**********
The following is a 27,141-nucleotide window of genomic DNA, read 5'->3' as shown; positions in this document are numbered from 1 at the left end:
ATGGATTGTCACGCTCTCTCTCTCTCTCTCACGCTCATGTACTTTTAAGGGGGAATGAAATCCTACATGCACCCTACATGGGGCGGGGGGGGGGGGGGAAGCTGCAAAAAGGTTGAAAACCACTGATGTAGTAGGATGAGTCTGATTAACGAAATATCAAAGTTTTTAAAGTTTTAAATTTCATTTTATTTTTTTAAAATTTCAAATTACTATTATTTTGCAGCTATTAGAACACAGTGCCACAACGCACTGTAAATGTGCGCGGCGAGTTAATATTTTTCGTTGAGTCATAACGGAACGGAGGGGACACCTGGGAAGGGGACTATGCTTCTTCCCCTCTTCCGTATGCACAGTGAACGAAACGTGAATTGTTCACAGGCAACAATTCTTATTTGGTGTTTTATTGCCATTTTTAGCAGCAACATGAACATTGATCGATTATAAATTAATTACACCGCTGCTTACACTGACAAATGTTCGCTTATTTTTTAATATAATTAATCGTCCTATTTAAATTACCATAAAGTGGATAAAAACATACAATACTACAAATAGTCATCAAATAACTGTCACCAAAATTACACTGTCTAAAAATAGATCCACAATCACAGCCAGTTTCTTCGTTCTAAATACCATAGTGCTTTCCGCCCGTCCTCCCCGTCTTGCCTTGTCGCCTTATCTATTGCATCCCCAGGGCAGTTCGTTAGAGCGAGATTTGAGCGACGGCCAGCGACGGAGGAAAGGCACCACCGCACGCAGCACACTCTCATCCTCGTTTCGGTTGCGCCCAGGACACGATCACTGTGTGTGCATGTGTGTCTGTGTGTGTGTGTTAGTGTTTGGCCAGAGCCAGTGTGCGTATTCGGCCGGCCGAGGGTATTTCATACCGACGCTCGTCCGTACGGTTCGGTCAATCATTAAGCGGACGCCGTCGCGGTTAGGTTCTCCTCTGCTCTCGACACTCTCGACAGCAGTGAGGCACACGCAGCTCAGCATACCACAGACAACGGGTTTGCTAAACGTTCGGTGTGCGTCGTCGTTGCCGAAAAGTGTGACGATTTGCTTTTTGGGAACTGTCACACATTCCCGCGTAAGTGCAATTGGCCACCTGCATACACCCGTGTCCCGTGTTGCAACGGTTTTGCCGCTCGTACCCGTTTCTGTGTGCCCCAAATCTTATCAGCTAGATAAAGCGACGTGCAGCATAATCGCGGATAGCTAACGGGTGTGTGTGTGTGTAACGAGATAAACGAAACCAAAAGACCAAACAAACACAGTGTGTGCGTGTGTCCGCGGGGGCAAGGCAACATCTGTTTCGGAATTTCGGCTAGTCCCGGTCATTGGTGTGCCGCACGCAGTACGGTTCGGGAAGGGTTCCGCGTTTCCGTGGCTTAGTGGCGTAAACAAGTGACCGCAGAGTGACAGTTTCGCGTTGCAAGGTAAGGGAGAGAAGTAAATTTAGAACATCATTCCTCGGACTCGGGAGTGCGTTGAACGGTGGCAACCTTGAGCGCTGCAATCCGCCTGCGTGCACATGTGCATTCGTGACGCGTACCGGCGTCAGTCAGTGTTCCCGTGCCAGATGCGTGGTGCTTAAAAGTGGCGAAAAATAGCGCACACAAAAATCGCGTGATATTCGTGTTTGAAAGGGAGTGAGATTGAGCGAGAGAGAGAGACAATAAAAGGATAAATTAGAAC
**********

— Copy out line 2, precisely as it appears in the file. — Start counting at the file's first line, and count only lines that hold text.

ATGGATTGTCACGCTCTCTCTCTCTCTCTCACGCTCATGTACTTTTAAGGGGGAATGAAATCCTACATGCACCCTACATGGGGCGGGGGGGGGGGGGGAAGCTGCAAAAAGGTTGAAAACCACTGATGTAGTAGGATGAGTCTGATTAACGAAATATCAAAGTTTTTAAAGTTTTAAATTTCATTTTATTTTTTTAAAATTTCAAATTACTATTATTTTGCAGCTATTAGAACACAGTGCCACAACGCACTGTAAATGTGCGCGGCGAGTTAATATTTTTCGTTGAGTCATAACGGAACGGAGGGGACACCTGGGAAGGGGACTATGCTTCTTCCCCTCTTCCGTATGCACAGTGAACGAAACGTGAATTGTTCACAGGCAACAATTCTTATTTGGTGTTTTATTGCCATTTTTAGCAGCAACATGAACATTGATCGATTATAAATTAATTACACCGCTGCTTACACTGACAAATGTTCGCTTATTTTTTAATATAATTAATCGTCCTATTTAAATTACCATAAAGTGGATAAAAACATACAATACTACAAATAGTCATCAAATAACTGTCACCAAAATTACACTGTCTAAAAATAGATCCACAATCACAGCCAGTTTCTTCGTTCTAAATACCATAGTGCTTTCCGCCCGTCCTCCCCGTCTTGCCTTGTCGCCTTATCTATTGCATCCCCAGGGCAGTTCGTTAGAGCGAGATTTGAGCGACGGCCAGCGACGGAGGAAAGGCACCACCGCACGCAGCACACTCTCATCCTCGTTTCGGTTGCGCCCAGGACACGATCACTGTGTGTGCATGTGTGTCTGTGTGTGTGTGTTAGTGTTTGGCCAGAGCCAGTGTGCGTATTCGGCCGGCCGAGGGTATTTCATACCGACGCTCGTCCGTACGGTTCGGTCAATCATTAAGCGGACGCCGTCGCGGTTAGGTTCTCCTCTGCTCTCGACACTCTCGACAGCAGTGAGGCACACGCAGCTCAGCATACCACAGACAACGGGTTTGCTAAACGTTCGGTGTGCGTCGTCGTTGCCGAAAAGTGTGACGATTTGCTTTTTGGGAACTGTCACACATTCCCGCGTAAGTGCAATTGGCCACCTGCATACACCCGTGTCCCGTGTTGCAACGGTTTTGCCGCTCGTACCCGTTTCTGTGTGCCCCAAATCTTATCAGCTAGATAAAGCGACGTGCAGCATAATCGCGGATAGCTAACGGGTGTGTGTGTGTGTAACGAGATAAACGAAACCAAAAGACCAAACAAACACAGTGTGTGCGTGTGTCCGCGGGGGCAAGGCAACATCTGTTTCGGAATTTCGGCTAGTCCCGGTCATTGGTGTGCCGCACGCAGTACGGTTCGGGAAGGGTTCCGCGTTTCCGTGGCTTAGTGGCGTAAACAAGTGACCGCAGAGTGACAGTTTCGCGTTGCAAGGTAAGGGAGAGAAGTAAATTTAGAACATCATTCCTCGGACTCGGGAGTGCGTTGAACGGTGGCAACCTTGAGCGCTGCAATCCGCCTGCGTGCACATGTGCATTCGTGACGCGTACCGGCGTCAGTCAGTGTTCCCGTGCCAGATGCGTGGTGCTTAAAAGTGGCGAAAAATAGCGCACACAAAAATCGCGTGATATTCGTGTTTGAAAGGGAGTGAGATTGAGCGAGAGAGAGAGACAATAAAAGGATAAATTAGAAC